Format: VHS from Seneca Public Library through interlibrary loan projected on screen.
Big is the film that made people sit up and start taking Tom Hanks seriously. His career before Big had some good movies, but they were all comedies, and Hollywood doesn’t take comedy that seriously. Sure, there’s a lot of comedy in Big, too, but there’s a lot more here. The film requires a great deal from Tom Hanks, and he delivers like the actor we all discovered he was in later films.
Young Josh Baskin (David Moscow) is a pretty normal kid with normal kid desires and crushes. At a carnival, he makes two important and devastating discoveries. First, the girl he has been crushing on has a boyfriend who is capable of driving (this pushes believability a bit, since Josh is 12, and presumably so is the girl). Second, he’s too short to go on the scariest ride. Despondent, he drops a quarter in a fortune telling machine and makes a wish to be big, and is told his wish is granted. It’s only then that he discovers that the machine is unplugged.
The next morning, Josh wakes up big (and is now played by Tom Hanks). He escapes from his house and his frantic mother (Mercedes Ruehl) and, with a little convincing, enlists the support of his best friend Billy (Jared Rushton). They decide that the best course of action is to track down the fortune telling machine and to have Josh hang out in New York until he can get back to his correct age. With no work experience, Josh fudges an application for a computer operator at a toy company. He also manages to impress the owner (Robert Loggia), earning him a massive promotion, a sudden love interest in executive Susan (Elizabeth Perkins), and the undying enmity of fellow executive Paul (John Heard).
The film works almost completely and does so by resisting the urge to play up the comedy at every possible point. There’s tons of opportunity to make hay with a 12-year-old stuck in the body of an adult, and there’s plenty to laugh at here, but Big does a lot more with the premise than simply look for potential for comedy. There’s a good deal of fear and pain going on here as well—being a child in an adult body and an adult world might have some benefits, but it would also be horribly scary, and Big doesn’t spare us Josh’s fears and insecurities.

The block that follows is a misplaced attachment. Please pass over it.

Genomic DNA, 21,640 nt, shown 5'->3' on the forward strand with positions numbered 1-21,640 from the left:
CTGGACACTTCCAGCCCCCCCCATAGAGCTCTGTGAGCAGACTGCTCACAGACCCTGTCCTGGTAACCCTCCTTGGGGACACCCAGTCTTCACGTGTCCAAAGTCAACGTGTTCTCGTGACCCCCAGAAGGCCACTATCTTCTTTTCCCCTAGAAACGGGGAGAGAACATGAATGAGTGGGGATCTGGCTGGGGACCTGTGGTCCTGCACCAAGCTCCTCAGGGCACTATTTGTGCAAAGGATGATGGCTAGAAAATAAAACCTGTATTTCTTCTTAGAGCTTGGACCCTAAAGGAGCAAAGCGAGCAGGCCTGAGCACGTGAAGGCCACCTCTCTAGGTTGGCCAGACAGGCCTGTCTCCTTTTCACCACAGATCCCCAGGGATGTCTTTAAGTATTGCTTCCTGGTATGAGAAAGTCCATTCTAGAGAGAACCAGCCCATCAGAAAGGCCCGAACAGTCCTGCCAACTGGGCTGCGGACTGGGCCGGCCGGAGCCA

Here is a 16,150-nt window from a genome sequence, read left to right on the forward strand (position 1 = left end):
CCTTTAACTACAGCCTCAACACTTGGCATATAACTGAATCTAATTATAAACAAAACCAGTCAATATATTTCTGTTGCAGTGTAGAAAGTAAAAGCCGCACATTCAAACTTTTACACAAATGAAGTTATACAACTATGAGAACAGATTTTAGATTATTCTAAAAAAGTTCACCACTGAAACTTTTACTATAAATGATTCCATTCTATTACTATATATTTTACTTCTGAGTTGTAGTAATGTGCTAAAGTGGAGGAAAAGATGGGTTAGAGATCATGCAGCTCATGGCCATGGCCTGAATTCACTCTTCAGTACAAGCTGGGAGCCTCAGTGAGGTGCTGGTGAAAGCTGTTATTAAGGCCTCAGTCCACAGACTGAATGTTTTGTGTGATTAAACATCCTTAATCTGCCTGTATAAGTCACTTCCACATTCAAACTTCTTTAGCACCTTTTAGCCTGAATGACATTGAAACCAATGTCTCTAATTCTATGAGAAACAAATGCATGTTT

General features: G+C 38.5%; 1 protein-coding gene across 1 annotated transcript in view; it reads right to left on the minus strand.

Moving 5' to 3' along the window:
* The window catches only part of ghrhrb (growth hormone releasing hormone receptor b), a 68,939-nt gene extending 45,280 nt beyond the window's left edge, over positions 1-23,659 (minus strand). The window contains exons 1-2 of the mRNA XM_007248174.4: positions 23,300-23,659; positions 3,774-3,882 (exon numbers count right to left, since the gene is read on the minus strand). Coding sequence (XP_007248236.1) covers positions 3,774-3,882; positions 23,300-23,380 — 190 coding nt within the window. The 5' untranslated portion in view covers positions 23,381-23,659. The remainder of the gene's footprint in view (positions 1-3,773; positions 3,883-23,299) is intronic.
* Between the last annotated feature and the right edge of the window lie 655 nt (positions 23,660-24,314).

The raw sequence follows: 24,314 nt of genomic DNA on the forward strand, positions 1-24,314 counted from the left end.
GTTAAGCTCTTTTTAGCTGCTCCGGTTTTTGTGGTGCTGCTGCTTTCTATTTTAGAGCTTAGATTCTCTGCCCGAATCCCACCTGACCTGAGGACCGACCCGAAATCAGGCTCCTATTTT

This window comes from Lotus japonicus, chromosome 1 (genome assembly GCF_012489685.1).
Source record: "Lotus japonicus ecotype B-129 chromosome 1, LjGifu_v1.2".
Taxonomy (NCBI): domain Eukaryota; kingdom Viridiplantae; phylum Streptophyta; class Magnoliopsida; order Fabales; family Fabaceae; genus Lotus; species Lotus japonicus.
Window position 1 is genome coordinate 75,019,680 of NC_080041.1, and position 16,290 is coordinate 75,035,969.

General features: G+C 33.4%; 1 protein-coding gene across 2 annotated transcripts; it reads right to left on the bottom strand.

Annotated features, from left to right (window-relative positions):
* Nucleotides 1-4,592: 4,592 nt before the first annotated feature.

I say all of this because there is a strange reality in this film that could easily spoil the entire thing if you decide to look at it too hard. From the perspective of his parents, Josh has been kidnapped—simply disappeared. Josh periodically calls his mother to reassure her that he is okay, but this only makes things worse for her, wondering what has happened to her son. From her point of view, Big is most certainly not a comedy.
There’s also the fact of Josh’s romantic relationship with Susan. On the surface, there’s nothing too strange here, but we need to remember that Josh is 12 or 13 (he has a birthday in the course of the plot) when their relationship becomes sexual, meaning that Susan is suddenly guilty of child molestation. Okay, it’s inadvertent, but it’s also an inescapable conclusion.
The third potential issue here is the massive amount of suspension of disbelief necessary to swallow not the premise, but some of the happenings. Josh gets hired despite making up a social security number, for instance. While I can buy that, I’m not sure I can buy the deception lasting for too long. More critically, the sudden appearance of an adult named Josh Baskin in close proximity to a missing child named Josh Baskin? Oh, I know not every abducted child makes the news, but based on the scene where the adult Josh confronts his mother, I have a feeling this one would have gotten some press.
Big works, though, by not focusing too much attention on these more disturbing aspects and instead concentrating on the growth of Josh as a person and his changing relationship with Billy, who continues to be present in Josh’s life. It also works because it manages to tell the story from the perspective of Josh and Billy, not as adults or even pretend adults, but as the kids their characters are. It’s telling, in fact, that the one f-bomb in the film is spoken by Billy rather than an adult; there’s a sense of a broken taboo when this happens, and it’s the moment that snaps Josh back to actual reality.
Beyond all of this darker subtext, though, Big is really, really funny. There are some wonderful moments—Josh and his boss dancing on the giant piano floor in the toy store, Josh appearing at a company party in a truly memorable tuxedo and trying both baby corn and caviar for the first time, Josh and Susan’s first night in Josh’s loft. These are fun and entertaining and silly. More important, these scenes all work because again, they come from the perspective of a 12- or 13-year-old boy attempting to make his way in an adult world and making obvious but completely understandable mistakes.
In short, Big has heart. It’s tender and, despite the massive amounts of magical realism and required suspension of disbelief, surprisingly real. Josh acts like a normal and real kid, and while the script is responsible for some of that, the skill of Tom Hanks is what’s really important here. It’s one of my favorite performances of his, mainly because he does pull off a child in a man’s body so damn well. It’s important not to think too hard or too deeply when watching. Big works best if you take the story at face value and don’t let the potential deeper problems bother you.
Why to watch Big: It’s sweeter than it should be.
Why not to watch: If you think too hard, it’s pretty disturbing.